[jcifs] Character Encioding Problems on OS/390

Allen, Michael B (RSCH) Michael_B_Allen at ml.com
Fri Oct 25 10:13:59 EST 2002

> -----Original Message-----
> From:	Eric Glass [SMTP:eglass1 at attbi.com]
> Sent:	Thursday, October 24, 2002 8:04 PM
> To:	Allen, Michael B (RSCH)
> Cc:	'Bigham, Ted'; 'jcifs at samba.org'
> Subject:	RE: [jcifs] Character Encioding Problems on OS/390
> On Thu, 2002-10-24 at 18:01, Allen, Michael B (RSCH) wrote:
> > 
> >
> > > 
> > 	Or you mean use char[] for all array work and then at the last minute create a
> > 	String from it and do getBytes( "ISO-8859-1" ). I still don't understand were the
> > 	UTF-8 comes in though. Also you sound like you know of all of the locations in
> > 	the code were these changes would need to occur but almost all operations
> > 	are byte oriented. Can you give me a few example locations?
> > 
> The UTFs (Unicode Transformation Formats) are means of representing
> Unicode characters; in UTF-8's case, 0-255 are represented as a single
> byte (same as ISO-8859-1).  For characters above 255, UTF-8 is a
> multibyte representation.  I believe ISO-8859-1 is incapable of
> representing 256+.
	I'm familar with the encoding. I just am not clear on what it has to do with Ted's

> A good explanation of the various character sets can be found here:
> http://www.czyborra.com/utf/
> http://czyborra.com/charsets/iso8859.html
> as well as a brief discussion of EBCDIC, the issue at hand:
> http://czyborra.com/charsets/iso646.html
> As far as jCIFS is concerned, it probably doesn't matter which encoding
> you use; a String containing characters over 255 would be encoded as
> multiple bytes using UTF-8, which (I'm guessing) would be meaningless to
> jCIFS.
	Java's internal encoding is UCS-2 not UTF-8 but the encoding doesn't
	really matter because the String class abstracts this fact.

>   Characters over 255 can't be represented using ISO-8859-1, and
> the behavior in this case is unspecified (according to the String
> Javadocs).  So either way, you'll probably get garbage with any input
> characters over 255, which isn't really an issue unless the underlying
> network protocol has specified a means of handling it (in which case you
> would use the specified encoding).
> As far as the actual code changes required for jCIFS, the only places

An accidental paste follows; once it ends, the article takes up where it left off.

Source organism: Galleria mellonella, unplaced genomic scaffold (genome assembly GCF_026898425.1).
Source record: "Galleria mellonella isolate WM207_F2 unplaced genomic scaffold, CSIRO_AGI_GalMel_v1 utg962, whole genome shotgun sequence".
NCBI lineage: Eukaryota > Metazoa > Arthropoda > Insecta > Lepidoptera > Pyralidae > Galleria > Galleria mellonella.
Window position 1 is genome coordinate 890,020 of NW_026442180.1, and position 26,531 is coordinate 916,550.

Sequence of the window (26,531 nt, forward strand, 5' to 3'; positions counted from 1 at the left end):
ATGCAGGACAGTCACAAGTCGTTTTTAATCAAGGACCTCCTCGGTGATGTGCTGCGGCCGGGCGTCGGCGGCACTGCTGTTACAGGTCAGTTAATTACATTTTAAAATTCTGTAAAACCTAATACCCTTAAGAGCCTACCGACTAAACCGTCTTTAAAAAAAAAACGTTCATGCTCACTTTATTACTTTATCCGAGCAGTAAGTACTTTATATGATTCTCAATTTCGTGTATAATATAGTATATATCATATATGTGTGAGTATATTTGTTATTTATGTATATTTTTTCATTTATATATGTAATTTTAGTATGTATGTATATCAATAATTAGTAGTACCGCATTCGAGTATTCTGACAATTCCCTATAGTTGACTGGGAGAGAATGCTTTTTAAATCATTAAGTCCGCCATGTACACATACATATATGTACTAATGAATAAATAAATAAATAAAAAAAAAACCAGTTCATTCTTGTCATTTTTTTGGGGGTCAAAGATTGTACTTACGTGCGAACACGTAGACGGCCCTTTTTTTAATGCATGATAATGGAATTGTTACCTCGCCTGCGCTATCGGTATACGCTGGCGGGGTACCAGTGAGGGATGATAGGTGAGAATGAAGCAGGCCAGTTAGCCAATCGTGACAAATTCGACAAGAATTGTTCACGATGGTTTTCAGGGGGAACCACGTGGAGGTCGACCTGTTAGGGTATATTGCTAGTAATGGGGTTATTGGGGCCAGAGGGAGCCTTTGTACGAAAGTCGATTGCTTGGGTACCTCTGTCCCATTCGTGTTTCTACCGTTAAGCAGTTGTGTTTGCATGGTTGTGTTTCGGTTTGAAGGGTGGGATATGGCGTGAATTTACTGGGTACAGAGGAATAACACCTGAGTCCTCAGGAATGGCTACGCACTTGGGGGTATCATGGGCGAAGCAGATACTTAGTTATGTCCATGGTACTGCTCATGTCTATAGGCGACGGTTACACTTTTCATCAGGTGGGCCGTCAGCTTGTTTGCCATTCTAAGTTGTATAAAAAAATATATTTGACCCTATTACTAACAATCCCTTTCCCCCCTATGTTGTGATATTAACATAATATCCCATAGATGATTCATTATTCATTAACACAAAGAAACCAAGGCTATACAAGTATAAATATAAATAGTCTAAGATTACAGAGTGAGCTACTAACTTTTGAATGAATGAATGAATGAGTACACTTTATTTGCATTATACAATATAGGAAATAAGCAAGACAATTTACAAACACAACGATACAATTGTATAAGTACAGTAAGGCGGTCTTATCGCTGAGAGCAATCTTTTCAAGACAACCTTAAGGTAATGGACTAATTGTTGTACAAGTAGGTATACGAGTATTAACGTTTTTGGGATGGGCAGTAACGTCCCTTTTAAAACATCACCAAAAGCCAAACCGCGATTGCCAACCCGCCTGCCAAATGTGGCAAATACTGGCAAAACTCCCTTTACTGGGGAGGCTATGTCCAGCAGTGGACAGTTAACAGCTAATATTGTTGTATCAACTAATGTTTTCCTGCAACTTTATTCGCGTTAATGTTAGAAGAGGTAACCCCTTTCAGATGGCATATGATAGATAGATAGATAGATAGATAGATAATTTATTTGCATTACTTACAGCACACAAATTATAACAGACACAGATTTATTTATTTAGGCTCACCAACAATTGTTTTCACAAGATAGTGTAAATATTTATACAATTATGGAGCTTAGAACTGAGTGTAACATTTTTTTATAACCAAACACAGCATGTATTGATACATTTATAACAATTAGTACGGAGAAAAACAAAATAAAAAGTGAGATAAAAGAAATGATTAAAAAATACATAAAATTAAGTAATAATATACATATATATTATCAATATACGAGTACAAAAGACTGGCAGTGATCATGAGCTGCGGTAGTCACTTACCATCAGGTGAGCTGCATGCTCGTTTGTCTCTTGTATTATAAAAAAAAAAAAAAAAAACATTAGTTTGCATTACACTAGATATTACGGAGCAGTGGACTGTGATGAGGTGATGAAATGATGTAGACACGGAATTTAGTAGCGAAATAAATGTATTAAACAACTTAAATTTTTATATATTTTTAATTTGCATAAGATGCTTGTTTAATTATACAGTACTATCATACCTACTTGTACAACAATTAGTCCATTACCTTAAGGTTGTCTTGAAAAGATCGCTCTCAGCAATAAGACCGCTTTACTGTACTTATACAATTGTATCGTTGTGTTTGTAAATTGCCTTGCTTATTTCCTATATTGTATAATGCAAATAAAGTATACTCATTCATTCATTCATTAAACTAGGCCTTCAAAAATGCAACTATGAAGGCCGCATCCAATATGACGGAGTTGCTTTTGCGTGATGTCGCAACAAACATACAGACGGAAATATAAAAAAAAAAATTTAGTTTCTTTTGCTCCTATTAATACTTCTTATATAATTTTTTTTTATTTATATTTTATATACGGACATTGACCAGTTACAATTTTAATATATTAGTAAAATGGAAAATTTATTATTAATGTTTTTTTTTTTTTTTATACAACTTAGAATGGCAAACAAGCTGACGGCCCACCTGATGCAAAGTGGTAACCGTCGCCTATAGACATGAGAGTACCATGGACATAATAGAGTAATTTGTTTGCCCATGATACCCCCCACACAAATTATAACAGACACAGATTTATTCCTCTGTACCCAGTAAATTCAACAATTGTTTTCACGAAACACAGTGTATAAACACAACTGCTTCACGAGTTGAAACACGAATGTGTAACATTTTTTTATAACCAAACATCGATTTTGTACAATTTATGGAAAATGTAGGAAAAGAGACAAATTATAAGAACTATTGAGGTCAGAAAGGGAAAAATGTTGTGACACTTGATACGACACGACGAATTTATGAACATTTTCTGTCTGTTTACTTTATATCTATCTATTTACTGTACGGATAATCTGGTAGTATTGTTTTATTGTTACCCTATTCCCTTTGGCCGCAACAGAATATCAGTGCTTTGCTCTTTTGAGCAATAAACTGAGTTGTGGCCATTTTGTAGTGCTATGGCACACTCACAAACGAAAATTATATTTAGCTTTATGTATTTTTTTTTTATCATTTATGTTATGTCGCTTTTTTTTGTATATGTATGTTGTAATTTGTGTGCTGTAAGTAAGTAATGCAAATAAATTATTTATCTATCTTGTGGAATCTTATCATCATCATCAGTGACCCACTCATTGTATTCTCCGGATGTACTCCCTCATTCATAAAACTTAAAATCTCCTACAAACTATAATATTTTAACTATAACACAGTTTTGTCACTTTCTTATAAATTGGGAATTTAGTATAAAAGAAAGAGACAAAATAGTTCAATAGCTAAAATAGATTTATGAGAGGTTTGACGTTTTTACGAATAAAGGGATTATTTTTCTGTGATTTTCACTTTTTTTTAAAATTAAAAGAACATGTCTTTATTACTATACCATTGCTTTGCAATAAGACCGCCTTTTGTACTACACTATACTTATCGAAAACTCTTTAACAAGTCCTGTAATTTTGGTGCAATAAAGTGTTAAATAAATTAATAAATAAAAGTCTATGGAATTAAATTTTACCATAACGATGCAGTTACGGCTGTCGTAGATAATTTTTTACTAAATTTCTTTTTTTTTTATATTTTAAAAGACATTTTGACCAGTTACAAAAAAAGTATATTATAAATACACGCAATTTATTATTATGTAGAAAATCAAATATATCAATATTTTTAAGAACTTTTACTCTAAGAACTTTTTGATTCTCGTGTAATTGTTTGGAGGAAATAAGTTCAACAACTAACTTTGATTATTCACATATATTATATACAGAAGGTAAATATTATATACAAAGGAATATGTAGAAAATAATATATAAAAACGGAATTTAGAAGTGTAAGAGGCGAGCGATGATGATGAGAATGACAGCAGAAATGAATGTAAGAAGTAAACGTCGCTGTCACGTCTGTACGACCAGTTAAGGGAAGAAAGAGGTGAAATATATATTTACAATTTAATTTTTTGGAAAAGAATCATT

> that they should need to be applied would be at the point of conversion
> between a String and a byte[].  The most common would be something like:
> String myString = "hello there.";
> byte[] myBytes = myString.getBytes();
> which would just need to be changed to:
> String myString = "hello there.";
> byte[] myBytes = myString.getBytes("ISO-8859-1");
> Another instance would be:
> byte[] myBytes;
> ...
> String myString = new String(myBytes);
> which would be changed to:
> byte[] myBytes;
> ...
> String myString = new String(myBytes, "ISO-8859-1");
> Eric
	I think you'r right. In fact I have completely done this for the netbios, util,
	and http packages. The alternative is to use char[] which are 16 bit UCS
	codes and therefore do not need further manipulation. There is a little bit
	of code that does this. The jcifs.util.Log class and it's extensions will
	need to be converted to use char[] though. In most cases however it is
	indeed just a matter of specifying an encoding. The encodings can differ
	however. In some cases you know what the encoding is like when I
	copy in the jcifs/http/ne.css style sheet. This is ISO-8859-1 (actually
	ASCII). The proper Java encoding identifier for this is ISO8859_1 but I
	have seen 8859_1 in Java source too. Too bad they do not use the
	standard identifiers. In other cases like the jcifs/util/Base64.java class
	base64 encoding is a binary to ASCII converter so I can use "ASCII".
	Elsewere however the encoding should be the CIFS 8 bit encoding
	(which is referred to in the docs as ASCII but it could be any 8
	codepage really) which means we need to use a jcifs.encoding property.
	In most cases this is ISO8859_1 but since this will deprecate the
	jcifs.smb.client.codepage property it could be other encodings as well.

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